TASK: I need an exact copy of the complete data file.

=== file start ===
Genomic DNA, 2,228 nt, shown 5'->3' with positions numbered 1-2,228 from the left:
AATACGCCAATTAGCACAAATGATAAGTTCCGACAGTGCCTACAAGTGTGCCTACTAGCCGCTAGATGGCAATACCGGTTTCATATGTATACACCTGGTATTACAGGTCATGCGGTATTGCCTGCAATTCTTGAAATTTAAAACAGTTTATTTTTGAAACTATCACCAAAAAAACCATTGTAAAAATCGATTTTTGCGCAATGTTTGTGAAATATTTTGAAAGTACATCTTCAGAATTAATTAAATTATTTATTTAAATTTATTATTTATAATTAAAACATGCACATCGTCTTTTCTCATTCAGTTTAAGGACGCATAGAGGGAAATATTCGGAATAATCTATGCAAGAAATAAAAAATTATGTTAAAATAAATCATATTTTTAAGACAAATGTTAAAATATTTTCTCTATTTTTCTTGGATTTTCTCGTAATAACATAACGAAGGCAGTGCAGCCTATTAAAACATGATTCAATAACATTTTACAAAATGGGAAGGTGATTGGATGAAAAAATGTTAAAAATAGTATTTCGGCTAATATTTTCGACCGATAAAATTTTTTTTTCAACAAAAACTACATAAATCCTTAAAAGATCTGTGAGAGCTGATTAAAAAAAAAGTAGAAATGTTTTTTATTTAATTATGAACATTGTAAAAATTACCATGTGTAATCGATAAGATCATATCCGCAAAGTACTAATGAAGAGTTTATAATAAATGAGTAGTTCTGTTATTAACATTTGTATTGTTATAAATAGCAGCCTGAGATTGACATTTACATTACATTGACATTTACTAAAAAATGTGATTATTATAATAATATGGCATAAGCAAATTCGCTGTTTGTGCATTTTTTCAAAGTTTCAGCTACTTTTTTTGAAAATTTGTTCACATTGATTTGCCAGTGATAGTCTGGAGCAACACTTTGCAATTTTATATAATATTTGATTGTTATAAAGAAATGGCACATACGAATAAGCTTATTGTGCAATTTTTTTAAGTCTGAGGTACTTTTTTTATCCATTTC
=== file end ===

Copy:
Genomic DNA, 2,228 nt, shown 5'->3' with positions numbered 1-2,228 from the left:
AATACGCCAATTAGCACAAATGATAAGTTCCGACAGTGCCTACAAGTGTGCCTACTAGCCGCTAGATGGCAATACCGGTTTCATATGTATACACCTGGTATTACAGGTCATGCGGTATTGCCTGCAATTCTTGAAATTTAAAACAGTTTATTTTTGAAACTATCACCAAAAAAACCATTGTAAAAATCGATTTTTGCGCAATGTTTGTGAAATATTTTGAAAGTACATCTTCAGAATTAATTAAATTATTTATTTAAATTTATTATTTATAATTAAAACATGCACATCGTCTTTTCTCATTCAGTTTAAGGACGCATAGAGGGAAATATTCGGAATAATCTATGCAAGAAATAAAAAATTATGTTAAAATAAATCATATTTTTAAGACAAATGTTAAAATATTTTCTCTATTTTTCTTGGATTTTCTCGTAATAACATAACGAAGGCAGTGCAGCCTATTAAAACATGATTCAATAACATTTTACAAAATGGGAAGGTGATTGGATGAAAAAATGTTAAAAATAGTATTTCGGCTAATATTTTCGACCGATAAAATTTTTTTTTCAACAAAAACTACATAAATCCTTAAAAGATCTGTGAGAGCTGATTAAAAAAAAAGTAGAAATGTTTTTTATTTAATTATGAACATTGTAAAAATTACCATGTGTAATCGATAAGATCATATCCGCAAAGTACTAATGAAGAGTTTATAATAAATGAGTAGTTCTGTTATTAACATTTGTATTGTTATAAATAGCAGCCTGAGATTGACATTTACATTACATTGACATTTACTAAAAAATGTGATTATTATAATAATATGGCATAAGCAAATTCGCTGTTTGTGCATTTTTTCAAAGTTTCAGCTACTTTTTTTGAAAATTTGTTCACATTGATTTGCCAGTGATAGTCTGGAGCAACACTTTGCAATTTTATATAATATTTGATTGTTATAAAGAAATGGCACATACGAATAAGCTTATTGTGCAATTTTTTTAAGTCTGAGGTACTTTTTTTATCCATTTC